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How cheap is cheap? Renault-Nissan Chief Executive Carlos Ghosn is betting that for autos, the magic number is under $3,000. At a plant-opening ceremony in India Apr. 4, he was already talking up the industry's next challenge: a future model that would sport a sticker price as low as $2,500—about 40% less than the least expensive subcompact currently on the market. Renault-Nissan is the first global automaker to take up the gauntlet thrown down in 2003 by India's Tata Motors, which plans to launch a $2,500 car next year. Both are leading a race to the bottom that could affect the business every bit as much as Henry Ford's Model T did a century ago.
After years of making their mass-market cars more expensive, the world's automakers have abruptly shifted into reverse. With stagnant growth in the U.S., Europe, and Japan, they are now eyeing emerging markets for new opportunities. That means redesigning the car for buyers who might otherwise be able to afford only a motorcycle. And outdated, stripped-down models won't do. Demand is surging for basic cars that combine modern comfort with safety at a fraction of today's cost. The rush to build a modern, no-frills car could do for autos what airlines like Southwest Airlines Co. (LUV) and JetBlue Airways Corp. (JBLU) have done for travel, and H&M and Zara have done for fashion. Low-cost cars are "the single most important trend in the automotive industry today," says Vikas Tibrewala, the Paris-based executive director of the Monitor Group consultancy.
Whatever the lowest sticker price turns out to be, the discounting trend will hit cars across the board, from minis to SUVs. Renault already has a runaway hit with its bare-bones Logan sedan. The automaker began offering the roomy Logan in Europe for just $7,200 in 2004—some 40% less than rival sedans—and has since sold 450,000 of the cars in 51 countries. Workers at its sprawling Dacia plant near the Romanian city of Pitesti and a newer plant in Russia toil in round-the-clock shifts but still can't meet demand. "With the Logan we have the product and we have the lead," says Ghosn.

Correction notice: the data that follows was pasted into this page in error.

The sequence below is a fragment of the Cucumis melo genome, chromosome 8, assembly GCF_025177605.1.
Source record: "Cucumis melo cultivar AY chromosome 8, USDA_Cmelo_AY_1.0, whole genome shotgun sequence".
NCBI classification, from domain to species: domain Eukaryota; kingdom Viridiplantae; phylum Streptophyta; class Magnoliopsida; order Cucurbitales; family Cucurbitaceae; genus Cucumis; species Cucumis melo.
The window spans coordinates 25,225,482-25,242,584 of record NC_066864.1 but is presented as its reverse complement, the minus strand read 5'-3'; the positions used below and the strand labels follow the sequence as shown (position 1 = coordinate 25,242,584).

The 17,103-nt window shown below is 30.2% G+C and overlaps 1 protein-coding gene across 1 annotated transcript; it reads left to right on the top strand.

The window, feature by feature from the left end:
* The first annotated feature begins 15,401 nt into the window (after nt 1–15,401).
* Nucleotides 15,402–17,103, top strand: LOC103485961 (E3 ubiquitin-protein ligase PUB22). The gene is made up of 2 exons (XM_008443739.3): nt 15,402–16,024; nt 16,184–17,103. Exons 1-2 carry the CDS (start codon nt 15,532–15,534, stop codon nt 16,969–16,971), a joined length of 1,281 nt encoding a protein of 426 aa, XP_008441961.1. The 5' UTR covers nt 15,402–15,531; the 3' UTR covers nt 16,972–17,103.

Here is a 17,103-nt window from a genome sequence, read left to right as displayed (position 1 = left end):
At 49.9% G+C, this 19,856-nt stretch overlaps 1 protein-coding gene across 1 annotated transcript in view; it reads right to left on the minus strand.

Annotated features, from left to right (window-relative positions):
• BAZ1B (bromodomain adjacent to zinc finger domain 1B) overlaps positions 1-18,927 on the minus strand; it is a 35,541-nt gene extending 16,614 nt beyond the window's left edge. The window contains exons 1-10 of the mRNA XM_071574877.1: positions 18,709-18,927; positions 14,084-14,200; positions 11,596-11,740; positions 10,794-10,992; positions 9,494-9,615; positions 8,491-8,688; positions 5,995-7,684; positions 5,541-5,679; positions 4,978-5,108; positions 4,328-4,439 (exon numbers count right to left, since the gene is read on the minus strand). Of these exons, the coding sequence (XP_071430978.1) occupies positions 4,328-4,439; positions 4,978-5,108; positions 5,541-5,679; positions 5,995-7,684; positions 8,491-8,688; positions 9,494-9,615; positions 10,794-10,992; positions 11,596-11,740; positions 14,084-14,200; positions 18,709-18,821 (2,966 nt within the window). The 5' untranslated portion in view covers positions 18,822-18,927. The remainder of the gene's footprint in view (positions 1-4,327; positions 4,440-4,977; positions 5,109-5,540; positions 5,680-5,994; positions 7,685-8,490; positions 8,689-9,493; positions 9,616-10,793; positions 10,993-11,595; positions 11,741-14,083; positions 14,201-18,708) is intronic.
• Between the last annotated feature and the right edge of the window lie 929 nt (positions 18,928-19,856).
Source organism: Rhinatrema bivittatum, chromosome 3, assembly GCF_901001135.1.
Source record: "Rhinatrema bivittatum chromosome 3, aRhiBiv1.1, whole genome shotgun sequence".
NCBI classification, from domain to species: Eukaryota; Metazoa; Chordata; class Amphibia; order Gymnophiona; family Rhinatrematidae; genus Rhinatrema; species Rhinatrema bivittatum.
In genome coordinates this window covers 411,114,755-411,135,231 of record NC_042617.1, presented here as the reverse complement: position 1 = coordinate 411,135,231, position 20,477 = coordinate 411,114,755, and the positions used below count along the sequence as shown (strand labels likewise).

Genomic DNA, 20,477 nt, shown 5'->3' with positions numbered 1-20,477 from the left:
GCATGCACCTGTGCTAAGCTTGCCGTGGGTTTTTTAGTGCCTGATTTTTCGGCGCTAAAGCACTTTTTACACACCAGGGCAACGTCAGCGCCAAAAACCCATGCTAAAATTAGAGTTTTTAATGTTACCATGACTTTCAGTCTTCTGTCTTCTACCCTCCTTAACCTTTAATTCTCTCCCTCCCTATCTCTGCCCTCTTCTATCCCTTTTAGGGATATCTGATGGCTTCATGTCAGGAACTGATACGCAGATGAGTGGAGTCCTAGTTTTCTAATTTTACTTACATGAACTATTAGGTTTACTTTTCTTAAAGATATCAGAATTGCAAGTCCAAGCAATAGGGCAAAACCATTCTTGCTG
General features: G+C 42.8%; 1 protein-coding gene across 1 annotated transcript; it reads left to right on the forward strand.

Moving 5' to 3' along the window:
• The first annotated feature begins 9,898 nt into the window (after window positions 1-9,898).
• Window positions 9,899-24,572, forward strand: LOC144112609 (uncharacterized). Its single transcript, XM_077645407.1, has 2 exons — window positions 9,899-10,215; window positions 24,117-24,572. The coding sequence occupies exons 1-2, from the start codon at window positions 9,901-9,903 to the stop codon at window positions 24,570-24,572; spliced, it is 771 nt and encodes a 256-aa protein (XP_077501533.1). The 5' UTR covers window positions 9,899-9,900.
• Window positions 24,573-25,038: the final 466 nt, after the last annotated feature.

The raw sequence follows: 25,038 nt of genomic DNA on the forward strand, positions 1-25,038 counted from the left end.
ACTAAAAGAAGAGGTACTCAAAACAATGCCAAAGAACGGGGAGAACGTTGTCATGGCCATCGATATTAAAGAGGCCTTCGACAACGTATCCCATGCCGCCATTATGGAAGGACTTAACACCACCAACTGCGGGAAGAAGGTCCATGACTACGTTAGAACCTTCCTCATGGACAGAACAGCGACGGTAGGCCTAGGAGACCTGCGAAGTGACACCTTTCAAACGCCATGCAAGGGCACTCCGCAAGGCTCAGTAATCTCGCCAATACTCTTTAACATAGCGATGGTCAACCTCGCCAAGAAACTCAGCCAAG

A $3,000 car for Asian markets, built in low-cost India with a local partner, is the next logical step. "The main weakness of today's global automakers is that they are incapable of delivering a car that fulfills basic needs at a very low price," says Ghosn. "The people who have these skills are in India and China."
CUTTING COSTS TO THE BONE
That realization is now dawning on the industry's giants. When Tata made its vow to build a $2,500 car, many Western auto executives ridiculed the project, dubbing it a four-wheel bicycle. They aren't laughing anymore. Tata's model is a real car with four doors, a 33-horsepower engine, and a top speed of around 80 mph. The automaker claims it will even pass a crash test. And while the car probably won't win any beauty contests, it's no ugly duckling either, according to the handful of industry insiders who have been given a glimpse. The rest is top secret, but Tata engineers are already testing a prototype as the clock ticks toward a late 2008 launch. The key is India's low-cost engineers and their prodigious ability to trim needless spending to the bone, a skill developed by years of selling to the bottom of the pyramid. "You have to cut costs on everything—seats, materials, components—the whole package," says Tata Group Chairman Ratan N. Tata.